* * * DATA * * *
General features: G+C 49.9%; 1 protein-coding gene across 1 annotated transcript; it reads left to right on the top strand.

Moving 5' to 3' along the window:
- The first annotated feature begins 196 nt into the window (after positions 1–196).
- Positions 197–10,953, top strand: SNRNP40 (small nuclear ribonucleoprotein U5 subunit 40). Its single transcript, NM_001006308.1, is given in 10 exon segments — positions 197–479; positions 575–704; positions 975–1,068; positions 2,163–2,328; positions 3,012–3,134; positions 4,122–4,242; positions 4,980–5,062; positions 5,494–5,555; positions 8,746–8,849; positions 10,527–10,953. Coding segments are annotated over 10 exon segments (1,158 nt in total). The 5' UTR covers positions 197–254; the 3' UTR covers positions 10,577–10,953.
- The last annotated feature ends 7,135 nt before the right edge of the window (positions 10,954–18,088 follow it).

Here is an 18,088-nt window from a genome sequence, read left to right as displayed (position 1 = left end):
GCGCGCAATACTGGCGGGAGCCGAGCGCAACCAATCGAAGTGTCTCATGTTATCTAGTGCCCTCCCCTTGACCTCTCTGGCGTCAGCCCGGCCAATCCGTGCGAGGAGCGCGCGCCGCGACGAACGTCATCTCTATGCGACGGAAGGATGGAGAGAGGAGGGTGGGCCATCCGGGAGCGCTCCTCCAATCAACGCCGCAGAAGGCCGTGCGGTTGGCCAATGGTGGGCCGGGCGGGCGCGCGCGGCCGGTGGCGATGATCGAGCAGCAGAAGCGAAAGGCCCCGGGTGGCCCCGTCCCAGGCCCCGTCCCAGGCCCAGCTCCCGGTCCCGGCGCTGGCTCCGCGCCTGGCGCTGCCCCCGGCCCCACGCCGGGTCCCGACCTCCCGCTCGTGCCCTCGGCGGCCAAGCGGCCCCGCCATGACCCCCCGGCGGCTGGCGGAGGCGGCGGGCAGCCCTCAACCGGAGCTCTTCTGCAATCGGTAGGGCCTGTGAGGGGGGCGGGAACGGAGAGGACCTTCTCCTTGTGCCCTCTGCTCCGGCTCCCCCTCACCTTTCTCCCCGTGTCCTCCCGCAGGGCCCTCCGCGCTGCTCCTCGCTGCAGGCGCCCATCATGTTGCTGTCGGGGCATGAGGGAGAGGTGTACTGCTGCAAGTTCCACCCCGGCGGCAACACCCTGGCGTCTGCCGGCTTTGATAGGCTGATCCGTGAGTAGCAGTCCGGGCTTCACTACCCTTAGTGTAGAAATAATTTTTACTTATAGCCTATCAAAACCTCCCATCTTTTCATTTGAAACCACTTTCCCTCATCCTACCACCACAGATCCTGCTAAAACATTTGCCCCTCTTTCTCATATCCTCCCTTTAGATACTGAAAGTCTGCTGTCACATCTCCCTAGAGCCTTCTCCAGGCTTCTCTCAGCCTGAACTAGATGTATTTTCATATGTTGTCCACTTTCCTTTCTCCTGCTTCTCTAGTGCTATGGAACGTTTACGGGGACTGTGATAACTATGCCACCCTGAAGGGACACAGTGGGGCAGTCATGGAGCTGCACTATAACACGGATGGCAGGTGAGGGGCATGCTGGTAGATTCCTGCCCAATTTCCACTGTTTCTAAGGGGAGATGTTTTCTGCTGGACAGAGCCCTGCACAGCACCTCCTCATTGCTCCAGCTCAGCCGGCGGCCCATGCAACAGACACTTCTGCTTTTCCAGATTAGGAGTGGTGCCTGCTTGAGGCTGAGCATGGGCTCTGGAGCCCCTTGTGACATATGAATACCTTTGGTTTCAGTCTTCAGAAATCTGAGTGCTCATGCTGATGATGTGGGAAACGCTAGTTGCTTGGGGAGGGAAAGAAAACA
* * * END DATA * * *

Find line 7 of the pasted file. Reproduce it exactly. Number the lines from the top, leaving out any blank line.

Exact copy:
GCGCGCAATACTGGCGGGAGCCGAGCGCAACCAATCGAAGTGTCTCATGTTATCTAGTGCCCTCCCCTTGACCTCTCTGGCGTCAGCCCGGCCAATCCGTGCGAGGAGCGCGCGCCGCGACGAACGTCATCTCTATGCGACGGAAGGATGGAGAGAGGAGGGTGGGCCATCCGGGAGCGCTCCTCCAATCAACGCCGCAGAAGGCCGTGCGGTTGGCCAATGGTGGGCCGGGCGGGCGCGCGCGGCCGGTGGCGATGATCGAGCAGCAGAAGCGAAAGGCCCCGGGTGGCCCCGTCCCAGGCCCCGTCCCAGGCCCAGCTCCCGGTCCCGGCGCTGGCTCCGCGCCTGGCGCTGCCCCCGGCCCCACGCCGGGTCCCGACCTCCCGCTCGTGCCCTCGGCGGCCAAGCGGCCCCGCCATGACCCCCCGGCGGCTGGCGGAGGCGGCGGGCAGCCCTCAACCGGAGCTCTTCTGCAATCGGTAGGGCCTGTGAGGGGGGCGGGAACGGAGAGGACCTTCTCCTTGTGCCCTCTGCTCCGGCTCCCCCTCACCTTTCTCCCCGTGTCCTCCCGCAGGGCCCTCCGCGCTGCTCCTCGCTGCAGGCGCCCATCATGTTGCTGTCGGGGCATGAGGGAGAGGTGTACTGCTGCAAGTTCCACCCCGGCGGCAACACCCTGGCGTCTGCCGGCTTTGATAGGCTGATCCGTGAGTAGCAGTCCGGGCTTCACTACCCTTAGTGTAGAAATAATTTTTACTTATAGCCTATCAAAACCTCCCATCTTTTCATTTGAAACCACTTTCCCTCATCCTACCACCACAGATCCTGCTAAAACATTTGCCCCTCTTTCTCATATCCTCCCTTTAGATACTGAAAGTCTGCTGTCACATCTCCCTAGAGCCTTCTCCAGGCTTCTCTCAGCCTGAACTAGATGTATTTTCATATGTTGTCCACTTTCCTTTCTCCTGCTTCTCTAGTGCTATGGAACGTTTACGGGGACTGTGATAACTATGCCACCCTGAAGGGACACAGTGGGGCAGTCATGGAGCTGCACTATAACACGGATGGCAGGTGAGGGGCATGCTGGTAGATTCCTGCCCAATTTCCACTGTTTCTAAGGGGAGATGTTTTCTGCTGGACAGAGCCCTGCACAGCACCTCCTCATTGCTCCAGCTCAGCCGGCGGCCCATGCAACAGACACTTCTGCTTTTCCAGATTAGGAGTGGTGCCTGCTTGAGGCTGAGCATGGGCTCTGGAGCCCCTTGTGACATATGAATACCTTTGGTTTCAGTCTTCAGAAATCTGAGTGCTCATGCTGATGATGTGGGAAACGCTAGTTGCTTGGGGAGGGAAAGAAAACA